Learning from obituaries

Ann McIver passed away on Tuesday. Her obituary takes up nearly a column in today’s News & Record.

Bettye McKee died on Monday. Her obituary is almost as long.

I’ve lived in Greensboro for 27 years, and I have never heard of either woman. That troubles me because the paper — for many years under my watch — should have written about them. Perhaps it did write in the years before I moved to Greensboro in 1985. I hope so. McIver was president of the Junior League and was active in helping the city understand the importance of the civil rights movement. McKee was a teacher, most recently at Allen Jay Middle.

Still, it is not just these two women or just today. Almost every day the News & Record — and presumably every newspaper — has obituaries of people that their families think enough of to spend the money to write inches and inches of tribute. They are people who made a mark on the world and this community in their own special way. They have stories. They should be in the paper before their obituaries.

Many newspapers are realizing the importance of more intensely local content. But with staffs being cut, there are fewer opportunities to get the stories of interesting people before the eyes of readers. It is an opportunity that I wish I had seized when I had the power to make it happen. It’s still an opportunity for papers.

Restoring a sense of community ownership in the local paper

Two days ago, I wrote about how “our newspaper” became “the newspaper.” I ended the post with a copout: “Newspapers — new organizations, actually – can take many steps to make people feel a sense of ownership and partnership in their journalism. Some are already doing it. But that’s another post.”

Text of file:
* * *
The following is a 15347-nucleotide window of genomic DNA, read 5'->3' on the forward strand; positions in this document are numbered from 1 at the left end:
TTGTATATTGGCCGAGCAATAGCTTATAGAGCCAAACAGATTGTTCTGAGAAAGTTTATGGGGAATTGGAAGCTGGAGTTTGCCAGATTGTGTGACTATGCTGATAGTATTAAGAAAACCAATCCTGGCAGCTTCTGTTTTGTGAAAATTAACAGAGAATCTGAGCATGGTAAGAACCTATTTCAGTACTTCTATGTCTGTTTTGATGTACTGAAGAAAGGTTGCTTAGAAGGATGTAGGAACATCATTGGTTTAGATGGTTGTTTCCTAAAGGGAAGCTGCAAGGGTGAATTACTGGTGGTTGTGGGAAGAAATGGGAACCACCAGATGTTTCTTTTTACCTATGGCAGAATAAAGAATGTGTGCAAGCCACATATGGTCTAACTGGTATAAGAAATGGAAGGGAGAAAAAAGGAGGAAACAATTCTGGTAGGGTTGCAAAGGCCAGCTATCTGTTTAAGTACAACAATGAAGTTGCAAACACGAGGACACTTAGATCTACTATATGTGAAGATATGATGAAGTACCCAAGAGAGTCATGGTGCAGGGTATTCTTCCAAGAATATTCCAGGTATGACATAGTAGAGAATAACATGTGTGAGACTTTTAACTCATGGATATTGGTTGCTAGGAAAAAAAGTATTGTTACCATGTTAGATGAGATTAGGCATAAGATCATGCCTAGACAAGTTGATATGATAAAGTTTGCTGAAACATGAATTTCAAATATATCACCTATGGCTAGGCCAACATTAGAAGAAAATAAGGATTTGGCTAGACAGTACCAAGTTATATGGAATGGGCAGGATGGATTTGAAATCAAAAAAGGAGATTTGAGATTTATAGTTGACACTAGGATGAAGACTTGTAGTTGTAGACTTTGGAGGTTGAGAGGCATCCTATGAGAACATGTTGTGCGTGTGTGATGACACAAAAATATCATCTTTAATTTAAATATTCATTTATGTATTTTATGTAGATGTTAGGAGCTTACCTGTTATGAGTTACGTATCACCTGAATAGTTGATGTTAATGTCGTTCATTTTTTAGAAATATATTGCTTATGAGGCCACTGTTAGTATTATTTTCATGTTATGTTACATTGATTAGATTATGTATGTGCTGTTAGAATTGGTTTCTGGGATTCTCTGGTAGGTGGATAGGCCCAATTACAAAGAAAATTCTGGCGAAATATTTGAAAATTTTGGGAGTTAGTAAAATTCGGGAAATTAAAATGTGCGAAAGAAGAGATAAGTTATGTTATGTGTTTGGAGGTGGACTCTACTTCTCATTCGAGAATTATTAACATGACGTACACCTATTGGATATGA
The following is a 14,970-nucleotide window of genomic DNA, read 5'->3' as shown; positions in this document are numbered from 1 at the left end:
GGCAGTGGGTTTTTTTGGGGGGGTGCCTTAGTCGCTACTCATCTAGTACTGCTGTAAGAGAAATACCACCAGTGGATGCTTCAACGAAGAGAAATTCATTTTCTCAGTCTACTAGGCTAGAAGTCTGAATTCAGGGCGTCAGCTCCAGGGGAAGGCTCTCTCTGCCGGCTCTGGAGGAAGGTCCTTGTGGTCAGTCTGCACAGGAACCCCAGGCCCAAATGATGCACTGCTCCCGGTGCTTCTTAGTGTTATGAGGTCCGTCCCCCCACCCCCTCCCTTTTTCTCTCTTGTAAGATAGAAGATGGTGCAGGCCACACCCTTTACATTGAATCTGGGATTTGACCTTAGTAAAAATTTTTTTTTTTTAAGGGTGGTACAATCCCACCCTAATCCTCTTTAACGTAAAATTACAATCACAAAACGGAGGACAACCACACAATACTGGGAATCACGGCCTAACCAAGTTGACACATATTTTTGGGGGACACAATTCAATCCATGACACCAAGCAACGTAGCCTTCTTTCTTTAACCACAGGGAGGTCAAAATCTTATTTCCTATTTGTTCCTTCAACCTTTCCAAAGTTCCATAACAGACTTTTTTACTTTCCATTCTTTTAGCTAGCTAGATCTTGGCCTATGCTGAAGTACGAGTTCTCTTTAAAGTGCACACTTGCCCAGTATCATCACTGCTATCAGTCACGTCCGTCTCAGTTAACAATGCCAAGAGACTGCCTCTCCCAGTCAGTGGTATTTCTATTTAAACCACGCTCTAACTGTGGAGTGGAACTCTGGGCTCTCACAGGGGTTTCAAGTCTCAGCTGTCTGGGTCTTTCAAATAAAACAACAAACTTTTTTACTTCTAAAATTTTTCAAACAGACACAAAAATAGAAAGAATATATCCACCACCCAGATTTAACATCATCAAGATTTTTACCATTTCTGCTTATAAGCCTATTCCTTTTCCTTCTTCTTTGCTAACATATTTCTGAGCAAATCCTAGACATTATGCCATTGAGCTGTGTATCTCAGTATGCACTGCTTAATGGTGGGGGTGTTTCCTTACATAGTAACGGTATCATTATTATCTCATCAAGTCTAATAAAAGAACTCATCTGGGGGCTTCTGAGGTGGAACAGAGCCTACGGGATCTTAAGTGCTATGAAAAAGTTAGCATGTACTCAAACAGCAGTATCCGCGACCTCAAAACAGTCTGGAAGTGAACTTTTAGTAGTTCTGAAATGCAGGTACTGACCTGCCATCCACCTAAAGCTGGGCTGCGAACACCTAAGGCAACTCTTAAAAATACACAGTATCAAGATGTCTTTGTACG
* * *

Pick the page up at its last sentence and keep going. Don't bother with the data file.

Many commenters left suggestions. Here are some more:

* Figure out what jobs people need to have done. That came from the 2005 Newspaper Next project. Both Steve Buttry and Justin Ellis evaluated the success of that project this past fall. (Answer: Not all that successful.) OK, the problems still remain and answers are still out there. Revisit it. What does the community need? Too often news organizations are focused on what they want to give the community. That’s a notion rooted in the boomtimes when newspapers dominated their markets. Now circulation and revenue trends indicate that the community doesn’t need what papers are doing.

* Develop an engaging, constructive social media voice. Ideally, the top editor would be on Facebook and Twitter talking with people in the community — really talking, not just posting links to the paper’s website. She would seek out everyone who lives in the circulation area and invite them to join in. (A lot of people would be flattered when the editor invites them into her circle.) She would be active and attentive. Best of all, she would have a personality that suggests she wants to help, to listen, to improve things.

* Forbid all anonymous online comments. Most people want to live and visit in communities in which real names are used.

* Release obits and wedding announcements from paid advertising. They should be free. They do one of the things newspapers say they want to do — track the passages of the community. You want people to say, “Hey, I saw in the paper that Sheila is getting married.” I know how much money obits bring in. (Weddings don’t bring in that much because so few people are using papers to announce them.) The elimination of one page of newsprint each day would cover the lost revenue. And I would eliminate one of the pages devoted to national/world wire copy. (While I’m at it, pay the person who takes obits to ensure that he knows how to spell, how to follow style and where the local landmarks are. His primary goal should be to make sure every single obit is perfect.)